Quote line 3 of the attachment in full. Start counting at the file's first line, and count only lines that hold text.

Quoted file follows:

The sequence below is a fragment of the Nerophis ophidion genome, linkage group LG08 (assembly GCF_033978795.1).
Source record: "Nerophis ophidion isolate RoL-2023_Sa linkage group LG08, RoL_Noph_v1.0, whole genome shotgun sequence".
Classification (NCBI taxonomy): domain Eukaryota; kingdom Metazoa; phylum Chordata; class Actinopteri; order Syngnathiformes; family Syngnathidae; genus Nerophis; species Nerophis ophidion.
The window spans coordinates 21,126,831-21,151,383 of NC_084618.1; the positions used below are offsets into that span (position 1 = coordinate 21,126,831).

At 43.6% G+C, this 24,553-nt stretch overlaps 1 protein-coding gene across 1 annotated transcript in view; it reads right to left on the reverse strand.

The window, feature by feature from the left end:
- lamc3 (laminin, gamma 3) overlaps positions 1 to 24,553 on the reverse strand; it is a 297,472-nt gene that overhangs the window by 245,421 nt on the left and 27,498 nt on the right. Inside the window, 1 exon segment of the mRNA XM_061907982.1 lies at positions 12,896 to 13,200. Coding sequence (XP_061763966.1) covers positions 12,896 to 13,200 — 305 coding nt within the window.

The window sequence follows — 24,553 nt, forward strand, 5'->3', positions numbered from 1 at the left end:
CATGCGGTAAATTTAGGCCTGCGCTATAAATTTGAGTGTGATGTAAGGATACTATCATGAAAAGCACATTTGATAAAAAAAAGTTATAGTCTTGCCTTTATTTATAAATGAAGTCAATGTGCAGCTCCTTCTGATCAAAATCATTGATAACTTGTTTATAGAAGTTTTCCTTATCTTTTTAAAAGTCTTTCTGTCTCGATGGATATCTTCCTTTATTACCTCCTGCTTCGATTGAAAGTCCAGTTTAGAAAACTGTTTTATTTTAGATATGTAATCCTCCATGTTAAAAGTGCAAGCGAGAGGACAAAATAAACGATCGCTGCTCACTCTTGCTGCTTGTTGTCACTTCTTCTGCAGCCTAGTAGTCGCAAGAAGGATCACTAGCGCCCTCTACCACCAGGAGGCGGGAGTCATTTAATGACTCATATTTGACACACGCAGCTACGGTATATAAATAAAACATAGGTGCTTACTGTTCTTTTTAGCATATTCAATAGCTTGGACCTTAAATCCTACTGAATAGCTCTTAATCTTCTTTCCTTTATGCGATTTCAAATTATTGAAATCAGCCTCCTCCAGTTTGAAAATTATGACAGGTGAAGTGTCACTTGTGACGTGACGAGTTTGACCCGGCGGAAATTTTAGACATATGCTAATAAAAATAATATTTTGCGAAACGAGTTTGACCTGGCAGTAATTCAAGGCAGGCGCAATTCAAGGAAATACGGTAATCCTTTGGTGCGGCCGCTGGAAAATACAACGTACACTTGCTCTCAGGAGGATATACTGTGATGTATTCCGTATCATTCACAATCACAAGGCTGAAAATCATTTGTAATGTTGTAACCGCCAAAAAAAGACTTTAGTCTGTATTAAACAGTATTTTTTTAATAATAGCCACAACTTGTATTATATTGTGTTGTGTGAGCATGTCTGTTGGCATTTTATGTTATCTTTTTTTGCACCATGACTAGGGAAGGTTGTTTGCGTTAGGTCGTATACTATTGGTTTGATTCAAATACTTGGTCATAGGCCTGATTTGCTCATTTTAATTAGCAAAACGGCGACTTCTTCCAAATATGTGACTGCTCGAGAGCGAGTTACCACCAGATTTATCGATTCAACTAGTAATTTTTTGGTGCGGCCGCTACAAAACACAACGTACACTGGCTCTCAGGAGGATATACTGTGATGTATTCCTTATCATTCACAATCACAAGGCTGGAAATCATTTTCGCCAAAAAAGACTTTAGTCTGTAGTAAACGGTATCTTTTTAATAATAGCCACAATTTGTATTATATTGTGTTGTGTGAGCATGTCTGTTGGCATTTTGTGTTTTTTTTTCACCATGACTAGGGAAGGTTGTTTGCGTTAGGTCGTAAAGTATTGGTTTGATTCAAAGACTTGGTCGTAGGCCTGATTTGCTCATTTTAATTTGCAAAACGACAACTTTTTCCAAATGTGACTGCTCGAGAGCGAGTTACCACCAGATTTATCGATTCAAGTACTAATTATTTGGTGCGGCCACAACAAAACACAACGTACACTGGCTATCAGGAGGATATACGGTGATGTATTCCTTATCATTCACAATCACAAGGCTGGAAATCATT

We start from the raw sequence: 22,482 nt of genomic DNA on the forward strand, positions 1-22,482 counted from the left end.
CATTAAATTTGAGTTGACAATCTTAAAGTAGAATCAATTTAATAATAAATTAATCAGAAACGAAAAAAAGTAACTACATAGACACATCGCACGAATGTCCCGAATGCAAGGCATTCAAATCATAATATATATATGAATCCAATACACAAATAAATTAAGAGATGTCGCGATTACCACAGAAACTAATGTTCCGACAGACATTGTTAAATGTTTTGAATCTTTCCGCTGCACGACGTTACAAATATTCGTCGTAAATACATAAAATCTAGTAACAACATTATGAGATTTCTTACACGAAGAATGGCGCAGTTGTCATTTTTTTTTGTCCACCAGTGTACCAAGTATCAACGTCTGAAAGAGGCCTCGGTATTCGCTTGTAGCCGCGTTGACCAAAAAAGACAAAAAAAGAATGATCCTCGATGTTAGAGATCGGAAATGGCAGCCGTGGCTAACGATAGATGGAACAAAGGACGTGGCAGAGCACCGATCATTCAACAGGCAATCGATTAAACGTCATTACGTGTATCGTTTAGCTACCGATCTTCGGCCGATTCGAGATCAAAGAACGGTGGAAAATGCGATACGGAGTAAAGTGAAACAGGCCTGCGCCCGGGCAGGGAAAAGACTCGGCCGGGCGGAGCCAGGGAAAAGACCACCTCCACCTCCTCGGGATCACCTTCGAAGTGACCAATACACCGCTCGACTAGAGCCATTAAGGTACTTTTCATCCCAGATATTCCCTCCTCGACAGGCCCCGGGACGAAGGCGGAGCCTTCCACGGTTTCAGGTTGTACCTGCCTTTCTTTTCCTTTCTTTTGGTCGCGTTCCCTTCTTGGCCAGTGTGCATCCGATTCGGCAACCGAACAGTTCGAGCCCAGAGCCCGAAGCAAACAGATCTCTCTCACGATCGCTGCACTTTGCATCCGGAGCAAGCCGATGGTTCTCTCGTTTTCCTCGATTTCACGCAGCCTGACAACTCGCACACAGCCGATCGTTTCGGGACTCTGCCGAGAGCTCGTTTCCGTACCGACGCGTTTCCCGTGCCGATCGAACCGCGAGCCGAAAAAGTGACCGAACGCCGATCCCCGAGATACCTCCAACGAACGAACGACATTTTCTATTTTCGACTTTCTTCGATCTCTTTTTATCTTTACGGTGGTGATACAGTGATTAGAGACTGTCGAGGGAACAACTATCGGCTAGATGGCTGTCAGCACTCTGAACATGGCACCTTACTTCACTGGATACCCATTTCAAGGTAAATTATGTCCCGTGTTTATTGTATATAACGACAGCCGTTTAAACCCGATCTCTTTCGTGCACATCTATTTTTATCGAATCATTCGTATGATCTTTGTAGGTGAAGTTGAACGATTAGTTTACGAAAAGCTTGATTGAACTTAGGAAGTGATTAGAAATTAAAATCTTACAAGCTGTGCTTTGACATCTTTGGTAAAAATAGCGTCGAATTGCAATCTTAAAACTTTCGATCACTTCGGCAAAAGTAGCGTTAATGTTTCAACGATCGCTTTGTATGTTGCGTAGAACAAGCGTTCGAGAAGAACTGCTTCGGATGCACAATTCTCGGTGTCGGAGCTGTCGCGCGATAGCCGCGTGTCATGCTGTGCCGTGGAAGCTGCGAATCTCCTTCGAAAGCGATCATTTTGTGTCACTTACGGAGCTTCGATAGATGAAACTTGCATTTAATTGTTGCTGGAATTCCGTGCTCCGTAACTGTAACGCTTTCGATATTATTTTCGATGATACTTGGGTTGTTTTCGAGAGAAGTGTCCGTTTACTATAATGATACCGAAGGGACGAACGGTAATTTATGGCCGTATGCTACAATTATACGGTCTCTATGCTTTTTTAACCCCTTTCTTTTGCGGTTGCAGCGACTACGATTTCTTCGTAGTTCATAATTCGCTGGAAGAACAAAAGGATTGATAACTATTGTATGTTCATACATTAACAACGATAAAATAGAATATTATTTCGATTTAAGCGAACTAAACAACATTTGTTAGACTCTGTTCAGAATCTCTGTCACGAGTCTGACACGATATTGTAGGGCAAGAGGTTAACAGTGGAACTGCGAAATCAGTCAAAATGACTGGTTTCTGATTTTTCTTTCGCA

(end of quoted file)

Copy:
Classification (NCBI taxonomy): domain Eukaryota; kingdom Metazoa; phylum Chordata; class Actinopteri; order Syngnathiformes; family Syngnathidae; genus Nerophis; species Nerophis ophidion.